Securing Ghost Blog Authentication with Cloudflare's ZeroTrust Access Policy

Securing Ghost Blog Authentication with Cloudflare's ZeroTrust Access Policy

How to implement MFA in Ghost Blog with Cloudflare's Zerotrust Access Policy.

But first a short rant about why I'm posting this here, and not on

Account suspended: no constructive purpose to their actions other than creating dissent within the community

That's what I see when I try to login to

I initially wrote a slightly sarcastic post citing that the only mention of secure authentication mechanics was a collection of threads that where all left wanting from just a few years back (2018 the earliers ) when asking in general, can we improve our authentication. and that was removed, fair. but when I followed up with a step by step guide to using cloudflare's ZeroTrust Access Policy, and toned down the ridicule, it earned me a ban from the forum, the threads are below.

Multi-factor authentication
We will be hopeful.
Two factor authentication?
Just came across this post as I set up my first Ghost instance. It is 2021 and MFA via TOTP would be really a great feature. And it is really an accepted and widely available standard these days. #MFANow
Best method to integrate 2FA for our members and staff?
We are hosting Ghost on a cloud-based service and installed Ghost core. We have everything working, but are very uncomfortable with the lack of 2FA or MFA. For those unaware, this is two-factor or multi-factor authentication. We just loaded the last version of Ghost, the security update, and still…
How complex is it to plug an external auth provider
Hey team! I’m in the same boat: with introduction of Members (fantastic feature!) I must find a way to integrate the members that I already have elsewhere (in my case, they are in and let them login with their prefered method and existing credentials. It would also allow users to…

Where Ghost does have some defence capability it lacks mature authenticaiton mechanics fit for 2000 and beyond


From here

I'll talk about some of the relevent middleware functions that some Ghost developers reach for instead of offering MFA.

Middleware Functions

globalBlock & globalReset: Blocks or resets blocks per route per IP. It uses the path of the request URL as the key to track the block status.

IP-Blocklisting isn't really meaningful, IP-Rotating proxy services are available, deploying it in AWS is also an option (Fireproxy)

userLogin & userReset: Blocks or resets blocks based on user login. userLogin uses the string 'user_login' as the key, and userReset uses the username with 'reset' appended as the key.

Not ideal if you have people abusing this to lock out your team

privateBlog: Blocks based on IP for a private blog, using 'privateblog' as the key.

This is as useful for security as it is useless for audiance (unless it's a small userbase, internal blog.

membersAuth: Blocks too many password guesses for the same email address. Uses the email concatenated with 'login' as the key.

This falls short the same way userLogin & UserReset does, scriptable attack, very annoying for (paying ?) subscribers - a slight scope creep but relative 

membersAuthEnumeration: Specifically aimed at blocking user enumeration attacks.

This is void by way of inference, if the MembersAuth function blocks on too many password guesses for the same email address, then you can infer that that account is present, access really should be granted via magic link email access to avoid inference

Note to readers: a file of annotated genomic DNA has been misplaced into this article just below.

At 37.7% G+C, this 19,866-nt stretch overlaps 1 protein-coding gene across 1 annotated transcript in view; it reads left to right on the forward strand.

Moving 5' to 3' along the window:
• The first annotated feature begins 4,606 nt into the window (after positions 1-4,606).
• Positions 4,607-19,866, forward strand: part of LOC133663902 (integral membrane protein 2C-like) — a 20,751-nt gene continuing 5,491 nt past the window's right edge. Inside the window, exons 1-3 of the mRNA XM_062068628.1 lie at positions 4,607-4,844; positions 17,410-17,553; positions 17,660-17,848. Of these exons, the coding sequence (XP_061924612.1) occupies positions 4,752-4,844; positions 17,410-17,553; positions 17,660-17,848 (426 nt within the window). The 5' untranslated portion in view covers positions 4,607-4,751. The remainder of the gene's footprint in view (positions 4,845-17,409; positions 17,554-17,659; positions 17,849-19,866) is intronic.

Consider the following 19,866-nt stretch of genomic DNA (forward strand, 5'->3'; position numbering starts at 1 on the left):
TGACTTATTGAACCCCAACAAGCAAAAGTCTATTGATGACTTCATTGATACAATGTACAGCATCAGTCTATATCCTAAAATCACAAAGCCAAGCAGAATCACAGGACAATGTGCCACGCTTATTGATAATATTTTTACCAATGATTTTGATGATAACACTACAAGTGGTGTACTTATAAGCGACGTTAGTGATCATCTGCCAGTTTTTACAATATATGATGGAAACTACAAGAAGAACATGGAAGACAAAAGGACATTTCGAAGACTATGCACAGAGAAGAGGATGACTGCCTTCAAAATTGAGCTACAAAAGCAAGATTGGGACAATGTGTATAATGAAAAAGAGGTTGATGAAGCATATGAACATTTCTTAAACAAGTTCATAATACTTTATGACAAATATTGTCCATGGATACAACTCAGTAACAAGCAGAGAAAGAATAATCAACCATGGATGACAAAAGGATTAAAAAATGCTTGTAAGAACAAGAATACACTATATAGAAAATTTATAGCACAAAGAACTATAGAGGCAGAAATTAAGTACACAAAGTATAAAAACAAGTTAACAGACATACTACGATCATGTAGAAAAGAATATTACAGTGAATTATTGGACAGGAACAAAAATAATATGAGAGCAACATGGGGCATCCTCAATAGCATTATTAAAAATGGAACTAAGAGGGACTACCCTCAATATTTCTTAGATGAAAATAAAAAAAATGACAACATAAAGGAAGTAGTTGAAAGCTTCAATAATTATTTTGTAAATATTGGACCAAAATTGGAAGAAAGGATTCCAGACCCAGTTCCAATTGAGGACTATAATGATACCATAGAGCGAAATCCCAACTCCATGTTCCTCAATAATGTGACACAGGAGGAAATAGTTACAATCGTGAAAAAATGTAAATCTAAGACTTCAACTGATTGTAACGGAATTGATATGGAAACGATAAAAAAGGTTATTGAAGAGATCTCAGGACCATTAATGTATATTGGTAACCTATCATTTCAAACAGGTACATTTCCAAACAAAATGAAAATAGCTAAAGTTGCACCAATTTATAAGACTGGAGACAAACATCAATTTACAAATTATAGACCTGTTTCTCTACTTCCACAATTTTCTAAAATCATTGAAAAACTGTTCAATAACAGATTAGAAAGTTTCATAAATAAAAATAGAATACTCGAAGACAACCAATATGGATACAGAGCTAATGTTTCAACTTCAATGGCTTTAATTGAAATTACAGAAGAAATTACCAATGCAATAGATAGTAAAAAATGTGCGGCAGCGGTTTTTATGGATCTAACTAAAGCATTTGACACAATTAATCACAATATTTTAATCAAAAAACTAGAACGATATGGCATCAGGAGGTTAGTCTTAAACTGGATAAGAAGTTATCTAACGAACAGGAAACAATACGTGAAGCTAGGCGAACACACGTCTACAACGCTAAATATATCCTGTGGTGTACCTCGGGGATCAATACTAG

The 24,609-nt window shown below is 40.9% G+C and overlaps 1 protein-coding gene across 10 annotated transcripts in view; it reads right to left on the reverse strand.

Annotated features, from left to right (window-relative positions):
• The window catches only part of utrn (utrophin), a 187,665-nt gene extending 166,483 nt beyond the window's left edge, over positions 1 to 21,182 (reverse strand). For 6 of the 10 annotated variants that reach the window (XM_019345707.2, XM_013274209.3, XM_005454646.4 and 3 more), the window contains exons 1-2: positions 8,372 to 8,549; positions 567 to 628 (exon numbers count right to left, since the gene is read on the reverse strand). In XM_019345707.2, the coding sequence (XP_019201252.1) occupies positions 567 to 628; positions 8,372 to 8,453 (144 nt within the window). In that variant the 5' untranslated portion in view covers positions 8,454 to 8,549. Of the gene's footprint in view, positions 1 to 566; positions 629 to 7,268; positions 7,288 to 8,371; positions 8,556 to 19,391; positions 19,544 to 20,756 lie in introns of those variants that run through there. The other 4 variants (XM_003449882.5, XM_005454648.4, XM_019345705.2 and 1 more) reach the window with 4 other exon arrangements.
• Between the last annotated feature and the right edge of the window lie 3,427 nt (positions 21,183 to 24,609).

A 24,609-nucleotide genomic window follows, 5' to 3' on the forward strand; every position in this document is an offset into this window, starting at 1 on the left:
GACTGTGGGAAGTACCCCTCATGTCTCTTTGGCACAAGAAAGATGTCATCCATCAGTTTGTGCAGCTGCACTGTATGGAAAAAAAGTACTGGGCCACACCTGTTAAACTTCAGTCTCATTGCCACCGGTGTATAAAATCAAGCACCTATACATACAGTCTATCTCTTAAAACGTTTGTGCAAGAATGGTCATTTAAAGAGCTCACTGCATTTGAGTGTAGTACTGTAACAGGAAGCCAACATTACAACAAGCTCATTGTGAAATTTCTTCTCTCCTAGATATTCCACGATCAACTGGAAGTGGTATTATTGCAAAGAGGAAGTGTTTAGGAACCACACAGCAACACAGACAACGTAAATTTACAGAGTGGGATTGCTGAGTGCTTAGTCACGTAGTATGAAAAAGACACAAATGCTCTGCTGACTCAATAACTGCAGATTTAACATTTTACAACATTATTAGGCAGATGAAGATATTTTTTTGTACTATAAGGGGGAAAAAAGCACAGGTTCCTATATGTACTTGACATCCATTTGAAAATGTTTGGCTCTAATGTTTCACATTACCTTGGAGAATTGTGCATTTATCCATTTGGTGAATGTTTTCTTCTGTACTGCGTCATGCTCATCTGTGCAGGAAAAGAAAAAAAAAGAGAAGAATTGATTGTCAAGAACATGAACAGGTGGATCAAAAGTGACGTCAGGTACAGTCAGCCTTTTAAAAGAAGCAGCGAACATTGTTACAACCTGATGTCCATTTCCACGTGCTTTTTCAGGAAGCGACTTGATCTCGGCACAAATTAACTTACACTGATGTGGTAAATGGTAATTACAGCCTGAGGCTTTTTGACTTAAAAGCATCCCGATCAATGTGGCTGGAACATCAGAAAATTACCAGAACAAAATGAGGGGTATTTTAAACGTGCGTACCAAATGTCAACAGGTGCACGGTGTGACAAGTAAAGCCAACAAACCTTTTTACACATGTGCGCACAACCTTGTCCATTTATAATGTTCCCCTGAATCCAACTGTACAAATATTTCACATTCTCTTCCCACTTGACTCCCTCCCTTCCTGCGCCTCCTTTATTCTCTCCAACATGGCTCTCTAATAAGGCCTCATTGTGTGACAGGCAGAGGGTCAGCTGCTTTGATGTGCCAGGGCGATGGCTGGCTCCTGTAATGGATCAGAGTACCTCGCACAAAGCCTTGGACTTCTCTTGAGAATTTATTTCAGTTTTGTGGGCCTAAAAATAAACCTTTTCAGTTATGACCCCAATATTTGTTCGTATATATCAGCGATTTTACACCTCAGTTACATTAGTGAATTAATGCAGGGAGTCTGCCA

So, if you host a small website with a small 1-10 staff members, these are probably okay, providing you get visibility over login attempts, (Time, IP Address, valid users failed auths) but you won't get that in the GUI, and there's real problems with locking legit users and addresses out.

Wouldn't it be easier if we could just have MFA? The way Ghost Pro has for its management WordPress instance over at  (but not for its users), having MFA normalises strong authentication mechanics, many are familiar with it and we do not have to pander to poor architectural design choices and the creative side effects we see above, they like MFA are not without their shortcomings, but addressing MFA shortcomings versus addressing these shortcomings is a much smarter move.

My Advice is not to use Ghost Pro but to host your own instance and use Cloudflares ZeroTrust Access Policy on your /ghost/* admin zone, it will be cheaper more secure and you'll have more visibility over your traffic.

I think the guys on the ghost forum may be extra salty because I'd suggested the lack of MFA for ... let's say 2013 (when ghost began) is a result of poor architectural design decisions with security on the retrofit pile. I don't think i'll change that view, it's a shame, I enjoy Ghost, and I enjoy it more now that I've got stronger authentication mechanics fit for 2013 and onwards.

Over To CloudFlare

You can see in the Cloudflare Zerotrust zone, under Access, and Applications, this blog, what I've targetted is the /ghost path, so anything that is /ghost/* falls under the policy criteria for interjecting and inviting that visitor to prove entitlements to those resources (authenticate)

I've configured mine to send a one-time pin to any of the email addresses I've pre-defined, but you can go further, and have an authenticator, sms, and other out-of-band means to authenticate.

Now when I come to log in, I have to provide my known-to-me email(s) and if they're the same, those emails will receive a one-time pin

You get your code and you're good to go!

That's it, any questions, happy to help, Ping me on twitter @thecontractorio